What is the Goddess Movement?


According to Melissa Raphael, the Professor of Jewish Theology at the University of Gloucestershire, the contemporary Goddess movement consists of a spectrum of people committed to the celebration of female divinity. These include,

“Pagans, those on the fringes of Judaism and Christianity, those using the Goddess as a symbol of women’s liberation, and free spirits who celebrate the Goddess in ways peculiar to themselves. Most, but not all, in the Goddess movement are self-identified feminists” (1).

The Goddess movement includes, but is not limited to, Neo-Pagans, New Age spiritualists, and Wiccans typically unified in their rejection of patriarchal religion, and celebration of goddesses once worshipped by ancient peoples (2). Very ancient religious artifacts dating back over 20 000 years, such as the Venus figurines, depicting what many scholars believe is a goddess and thus a pre-historical goddess fertility religion has inspired proponents of the Goddess movement (3).

Foremother Carol P. Christ

A lead figure within this religious movement is religion scholar Carol P. Christ who views the Goddess as being connected to the Earth, the body, life, and typifies intelligence, inventiveness, and creativity (4). The movement attempts to establish a relationship between Goddess symbolisms and the valuing of women and nature (5). A number of the movement’s proponents were once a part of mainstream religions from which they became estranged. Many Goddess proponents feel that women’s roles are repressed, peripheral, and ultimately spiritually unfulfilling in many mainstream religions, and instead want to elevate, rather than diminish, the role women have within the spiritual life. The Goddess movement is also a reaction to masculine and male concepts of God; Christ explains,

“For me the most important reason to include female imagery for God or Goddess in worship is to give women and girls concrete evidence that we too are “in the image of God”… if divinity is understood to be impersonal, women and girls still need female images to counter the deep hold of male imagery for God in the unconscious of everyone brought up in our culture. This is especially true in religions with sacred texts that consistently refer to divinity using images of God as dominant, male, and often violent” (6).

Replacing Patriarchal Religious Symbol Systems

This task requires a replacement of religious symbol systems that are not to simply be rejected but fully replaced. What’s the rationale behind this? Christ refers to the symbology of the anthropologist Clifford Geertz (d. 2006) who proposed that religious symbols not only shape a cultural ethos but also define the deepest values of a society and the persons located within it. Symbols thus have both psychological and political influences, because they create attitudes and feelings that lead people to feel uncomfortable with them or to accept social and political arrangements that correspond to the system.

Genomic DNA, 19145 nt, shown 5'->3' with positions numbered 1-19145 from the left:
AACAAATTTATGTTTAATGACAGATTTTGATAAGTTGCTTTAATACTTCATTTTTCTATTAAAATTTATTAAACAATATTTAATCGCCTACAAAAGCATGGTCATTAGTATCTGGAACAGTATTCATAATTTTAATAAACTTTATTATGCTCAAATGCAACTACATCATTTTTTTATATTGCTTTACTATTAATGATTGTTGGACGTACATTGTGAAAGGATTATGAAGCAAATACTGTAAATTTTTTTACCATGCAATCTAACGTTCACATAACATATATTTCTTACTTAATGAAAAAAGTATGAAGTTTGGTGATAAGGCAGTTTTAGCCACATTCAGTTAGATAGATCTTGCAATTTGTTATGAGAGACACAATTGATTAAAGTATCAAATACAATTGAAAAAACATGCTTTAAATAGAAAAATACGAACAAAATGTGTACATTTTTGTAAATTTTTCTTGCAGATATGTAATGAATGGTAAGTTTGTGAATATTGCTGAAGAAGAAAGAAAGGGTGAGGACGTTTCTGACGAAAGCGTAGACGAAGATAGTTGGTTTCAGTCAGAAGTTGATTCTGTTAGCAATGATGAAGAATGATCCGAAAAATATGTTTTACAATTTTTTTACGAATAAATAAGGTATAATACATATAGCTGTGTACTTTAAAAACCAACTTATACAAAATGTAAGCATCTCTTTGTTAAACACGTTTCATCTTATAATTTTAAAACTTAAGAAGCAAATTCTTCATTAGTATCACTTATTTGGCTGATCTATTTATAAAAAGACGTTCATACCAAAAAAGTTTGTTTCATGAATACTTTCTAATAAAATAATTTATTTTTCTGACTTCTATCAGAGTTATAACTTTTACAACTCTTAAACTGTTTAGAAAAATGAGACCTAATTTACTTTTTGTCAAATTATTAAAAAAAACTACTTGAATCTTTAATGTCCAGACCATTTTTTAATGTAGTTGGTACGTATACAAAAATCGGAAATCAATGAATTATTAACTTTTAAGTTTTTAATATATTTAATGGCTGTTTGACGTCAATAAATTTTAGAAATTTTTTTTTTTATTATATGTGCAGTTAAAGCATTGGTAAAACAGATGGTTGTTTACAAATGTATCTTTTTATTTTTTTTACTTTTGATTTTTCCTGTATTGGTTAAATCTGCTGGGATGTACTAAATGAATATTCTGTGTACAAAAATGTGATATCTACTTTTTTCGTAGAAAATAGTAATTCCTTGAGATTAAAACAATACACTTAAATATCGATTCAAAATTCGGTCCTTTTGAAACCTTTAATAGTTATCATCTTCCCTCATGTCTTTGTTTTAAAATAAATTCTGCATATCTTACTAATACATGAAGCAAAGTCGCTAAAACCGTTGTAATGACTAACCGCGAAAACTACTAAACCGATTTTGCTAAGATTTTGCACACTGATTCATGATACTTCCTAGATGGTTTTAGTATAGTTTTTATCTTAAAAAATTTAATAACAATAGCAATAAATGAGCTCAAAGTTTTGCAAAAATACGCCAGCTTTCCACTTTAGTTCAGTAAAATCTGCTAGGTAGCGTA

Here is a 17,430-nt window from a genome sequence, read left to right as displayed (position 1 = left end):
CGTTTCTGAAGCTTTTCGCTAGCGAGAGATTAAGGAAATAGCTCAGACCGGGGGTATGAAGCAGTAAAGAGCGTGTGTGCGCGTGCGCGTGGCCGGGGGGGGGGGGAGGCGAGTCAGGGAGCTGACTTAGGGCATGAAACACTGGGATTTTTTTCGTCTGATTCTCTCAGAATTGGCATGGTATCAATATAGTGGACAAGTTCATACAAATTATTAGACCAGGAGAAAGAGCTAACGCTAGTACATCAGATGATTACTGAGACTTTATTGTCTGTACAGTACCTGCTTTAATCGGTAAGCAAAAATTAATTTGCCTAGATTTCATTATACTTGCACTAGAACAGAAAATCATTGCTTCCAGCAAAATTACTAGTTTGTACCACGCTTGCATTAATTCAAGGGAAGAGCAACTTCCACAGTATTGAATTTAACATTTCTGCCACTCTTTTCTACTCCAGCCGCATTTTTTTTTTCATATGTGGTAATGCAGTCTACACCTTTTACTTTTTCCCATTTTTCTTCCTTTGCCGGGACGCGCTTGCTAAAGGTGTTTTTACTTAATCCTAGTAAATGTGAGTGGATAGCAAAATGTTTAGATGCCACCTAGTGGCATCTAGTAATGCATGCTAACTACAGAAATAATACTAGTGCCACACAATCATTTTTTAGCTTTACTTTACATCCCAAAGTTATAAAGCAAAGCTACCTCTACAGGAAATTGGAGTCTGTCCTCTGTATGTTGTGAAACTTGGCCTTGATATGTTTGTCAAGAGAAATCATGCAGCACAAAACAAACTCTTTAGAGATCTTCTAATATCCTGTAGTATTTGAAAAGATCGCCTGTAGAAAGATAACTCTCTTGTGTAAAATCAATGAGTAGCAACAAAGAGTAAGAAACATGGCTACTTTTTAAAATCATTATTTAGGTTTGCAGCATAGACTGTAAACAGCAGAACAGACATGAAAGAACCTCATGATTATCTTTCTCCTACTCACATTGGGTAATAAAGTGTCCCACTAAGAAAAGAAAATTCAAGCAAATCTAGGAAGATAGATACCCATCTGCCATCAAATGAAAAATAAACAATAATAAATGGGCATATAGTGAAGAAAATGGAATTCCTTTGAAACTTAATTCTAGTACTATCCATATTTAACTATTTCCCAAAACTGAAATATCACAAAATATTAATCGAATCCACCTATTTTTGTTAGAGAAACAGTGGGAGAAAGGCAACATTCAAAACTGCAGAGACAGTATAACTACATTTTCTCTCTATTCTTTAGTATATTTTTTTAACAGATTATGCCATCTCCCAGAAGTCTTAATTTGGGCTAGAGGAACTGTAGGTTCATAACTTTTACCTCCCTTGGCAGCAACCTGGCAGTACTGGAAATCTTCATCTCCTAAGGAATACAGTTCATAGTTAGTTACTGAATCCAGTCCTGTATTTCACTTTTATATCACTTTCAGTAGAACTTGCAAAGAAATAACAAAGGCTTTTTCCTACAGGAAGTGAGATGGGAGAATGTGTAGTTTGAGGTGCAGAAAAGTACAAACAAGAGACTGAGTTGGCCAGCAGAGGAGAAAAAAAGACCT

Christ argues that Geertz’s work demonstrates that religion has an enormous hold upon the psyche of persons, which need not be dependent on rational assent because religious symbols also function on the level of the psyche not necessarily determined by the rational. Religion fulfills deep psychological needs, provides symbols and rituals that enable people to cope with crisis situations in human life, such as death, evil, and suffering. Religious symbols are therefore very powerful as they permeate the most important aspects of life and have a deep influence upon the unconscious mind. For Christ, this influence even impacts those (such as atheists and agnostics) who have rejected religious symbolisms on the conscious level. “Even people who no longer “believe in God” or participate in the institutional structure of patriarchal religion,” writes Christ, “still may not be free of the power of the symbolism of God the Father.” Such people are still under the influence of these symbols, “Even people who consider themselves completely secularized will often find themselves sitting in a church or synagogue when a friend or relative gets married or when a parent or friend has died.” Christ believes that should these patriarchal symbol systems not be replaced, the mind will revert to familiar structures at times of crisis, bafflement, or defeat. Particularly one ought to consider the effect of male symbolism of God on women,

“Because religion has such a compelling hold on the deep psyches of so many people, feminists cannot afford to leave it in the hands of the fathers. Even people who no longer “believe in God” or participate in the institutional structure of patriarchal religion still may not be free of the power of the symbolism of God the Father.”